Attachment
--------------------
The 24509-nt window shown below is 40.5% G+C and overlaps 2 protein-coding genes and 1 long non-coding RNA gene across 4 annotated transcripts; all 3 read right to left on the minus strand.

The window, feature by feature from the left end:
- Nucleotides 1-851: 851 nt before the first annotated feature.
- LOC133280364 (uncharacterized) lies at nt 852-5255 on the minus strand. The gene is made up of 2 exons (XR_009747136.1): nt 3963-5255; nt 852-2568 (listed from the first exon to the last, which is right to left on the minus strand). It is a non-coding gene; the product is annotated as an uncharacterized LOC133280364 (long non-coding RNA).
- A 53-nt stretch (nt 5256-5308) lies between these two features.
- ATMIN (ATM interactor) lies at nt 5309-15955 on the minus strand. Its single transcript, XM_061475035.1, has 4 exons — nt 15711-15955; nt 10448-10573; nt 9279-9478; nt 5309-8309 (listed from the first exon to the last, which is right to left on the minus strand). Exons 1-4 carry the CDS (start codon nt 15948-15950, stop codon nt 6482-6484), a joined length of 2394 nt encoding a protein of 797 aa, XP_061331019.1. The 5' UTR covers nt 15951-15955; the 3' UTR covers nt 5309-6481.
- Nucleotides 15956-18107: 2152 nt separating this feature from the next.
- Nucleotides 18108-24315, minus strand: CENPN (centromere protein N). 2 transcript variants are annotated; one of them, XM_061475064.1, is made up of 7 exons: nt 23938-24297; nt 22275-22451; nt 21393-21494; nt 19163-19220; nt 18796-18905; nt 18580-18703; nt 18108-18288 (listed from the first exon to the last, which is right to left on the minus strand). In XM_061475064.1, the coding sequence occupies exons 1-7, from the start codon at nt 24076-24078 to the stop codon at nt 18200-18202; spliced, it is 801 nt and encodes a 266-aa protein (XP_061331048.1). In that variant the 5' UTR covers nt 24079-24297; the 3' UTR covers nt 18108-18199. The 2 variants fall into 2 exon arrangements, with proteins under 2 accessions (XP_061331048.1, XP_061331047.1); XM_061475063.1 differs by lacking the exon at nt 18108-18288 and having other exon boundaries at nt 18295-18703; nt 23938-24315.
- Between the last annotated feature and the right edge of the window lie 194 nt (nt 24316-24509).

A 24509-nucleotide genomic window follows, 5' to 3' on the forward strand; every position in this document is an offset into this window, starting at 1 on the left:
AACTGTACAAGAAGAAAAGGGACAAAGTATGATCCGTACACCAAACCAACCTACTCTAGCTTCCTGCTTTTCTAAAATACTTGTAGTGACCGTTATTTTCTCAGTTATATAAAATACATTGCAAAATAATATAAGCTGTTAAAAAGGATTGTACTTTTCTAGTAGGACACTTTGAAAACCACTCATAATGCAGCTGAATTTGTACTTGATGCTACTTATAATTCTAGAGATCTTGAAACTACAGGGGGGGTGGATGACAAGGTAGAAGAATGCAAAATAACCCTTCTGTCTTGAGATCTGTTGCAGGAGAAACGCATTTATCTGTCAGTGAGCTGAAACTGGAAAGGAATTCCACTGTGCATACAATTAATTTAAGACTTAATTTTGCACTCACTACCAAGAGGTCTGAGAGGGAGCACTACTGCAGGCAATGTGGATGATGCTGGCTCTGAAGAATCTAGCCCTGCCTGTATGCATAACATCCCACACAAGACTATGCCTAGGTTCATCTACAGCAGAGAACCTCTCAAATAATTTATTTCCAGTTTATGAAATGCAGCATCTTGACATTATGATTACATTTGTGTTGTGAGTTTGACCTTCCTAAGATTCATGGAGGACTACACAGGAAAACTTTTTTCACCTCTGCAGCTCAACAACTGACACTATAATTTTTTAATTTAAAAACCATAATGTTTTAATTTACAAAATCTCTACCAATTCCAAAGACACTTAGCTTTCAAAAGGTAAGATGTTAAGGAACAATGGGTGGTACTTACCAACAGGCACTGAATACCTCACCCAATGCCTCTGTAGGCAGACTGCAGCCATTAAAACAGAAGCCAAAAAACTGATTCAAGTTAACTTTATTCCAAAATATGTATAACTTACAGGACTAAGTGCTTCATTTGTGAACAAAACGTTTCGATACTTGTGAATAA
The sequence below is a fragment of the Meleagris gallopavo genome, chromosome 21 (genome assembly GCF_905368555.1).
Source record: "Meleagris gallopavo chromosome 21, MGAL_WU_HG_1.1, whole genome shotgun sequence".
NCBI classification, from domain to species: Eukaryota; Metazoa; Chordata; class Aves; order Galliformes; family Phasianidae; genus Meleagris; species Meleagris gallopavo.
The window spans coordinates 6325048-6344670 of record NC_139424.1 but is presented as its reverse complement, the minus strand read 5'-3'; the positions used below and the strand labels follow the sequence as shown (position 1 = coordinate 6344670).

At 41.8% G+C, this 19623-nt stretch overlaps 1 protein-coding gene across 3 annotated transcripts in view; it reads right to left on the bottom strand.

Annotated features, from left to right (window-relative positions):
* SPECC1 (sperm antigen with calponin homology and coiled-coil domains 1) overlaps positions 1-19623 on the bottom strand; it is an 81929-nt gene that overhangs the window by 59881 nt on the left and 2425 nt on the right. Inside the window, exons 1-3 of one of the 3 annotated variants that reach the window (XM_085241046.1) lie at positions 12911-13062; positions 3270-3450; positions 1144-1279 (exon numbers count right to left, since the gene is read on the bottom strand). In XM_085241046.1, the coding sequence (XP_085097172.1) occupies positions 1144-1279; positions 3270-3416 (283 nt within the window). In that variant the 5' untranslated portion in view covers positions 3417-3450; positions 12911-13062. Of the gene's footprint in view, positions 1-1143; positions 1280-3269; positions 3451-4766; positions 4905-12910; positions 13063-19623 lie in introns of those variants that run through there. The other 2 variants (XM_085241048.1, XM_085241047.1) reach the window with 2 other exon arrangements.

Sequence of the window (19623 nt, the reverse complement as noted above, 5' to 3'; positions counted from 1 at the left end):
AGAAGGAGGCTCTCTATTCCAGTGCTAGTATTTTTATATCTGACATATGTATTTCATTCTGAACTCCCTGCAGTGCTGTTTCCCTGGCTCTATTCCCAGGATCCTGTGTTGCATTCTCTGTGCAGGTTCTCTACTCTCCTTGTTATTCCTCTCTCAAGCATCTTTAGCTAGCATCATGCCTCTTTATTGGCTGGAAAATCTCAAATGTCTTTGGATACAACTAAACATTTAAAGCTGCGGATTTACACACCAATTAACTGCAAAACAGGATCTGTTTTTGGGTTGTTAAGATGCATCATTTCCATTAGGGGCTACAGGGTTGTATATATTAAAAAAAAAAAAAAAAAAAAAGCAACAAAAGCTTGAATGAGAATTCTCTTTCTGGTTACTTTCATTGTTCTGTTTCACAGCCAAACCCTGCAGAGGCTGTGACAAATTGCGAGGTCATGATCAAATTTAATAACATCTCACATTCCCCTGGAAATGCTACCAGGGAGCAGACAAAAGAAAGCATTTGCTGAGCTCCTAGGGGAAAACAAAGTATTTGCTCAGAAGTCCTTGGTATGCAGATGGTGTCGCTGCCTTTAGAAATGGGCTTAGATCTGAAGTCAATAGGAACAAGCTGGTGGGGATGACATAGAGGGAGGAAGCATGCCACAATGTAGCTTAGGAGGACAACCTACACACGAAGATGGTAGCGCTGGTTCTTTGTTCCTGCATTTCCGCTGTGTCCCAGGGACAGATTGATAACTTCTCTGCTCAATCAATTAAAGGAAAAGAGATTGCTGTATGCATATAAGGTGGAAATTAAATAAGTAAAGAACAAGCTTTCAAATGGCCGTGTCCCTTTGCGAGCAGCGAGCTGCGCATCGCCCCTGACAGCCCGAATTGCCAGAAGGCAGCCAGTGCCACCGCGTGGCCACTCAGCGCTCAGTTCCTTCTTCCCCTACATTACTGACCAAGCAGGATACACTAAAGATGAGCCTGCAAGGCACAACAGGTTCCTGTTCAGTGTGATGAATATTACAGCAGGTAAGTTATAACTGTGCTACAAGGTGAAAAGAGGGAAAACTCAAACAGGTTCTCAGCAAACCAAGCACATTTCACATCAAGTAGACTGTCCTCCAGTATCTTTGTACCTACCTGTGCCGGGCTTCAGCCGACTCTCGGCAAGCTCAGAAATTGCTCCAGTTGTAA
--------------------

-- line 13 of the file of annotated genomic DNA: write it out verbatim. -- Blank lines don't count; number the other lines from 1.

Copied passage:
Source record: "Meleagris gallopavo chromosome 21, MGAL_WU_HG_1.1, whole genome shotgun sequence".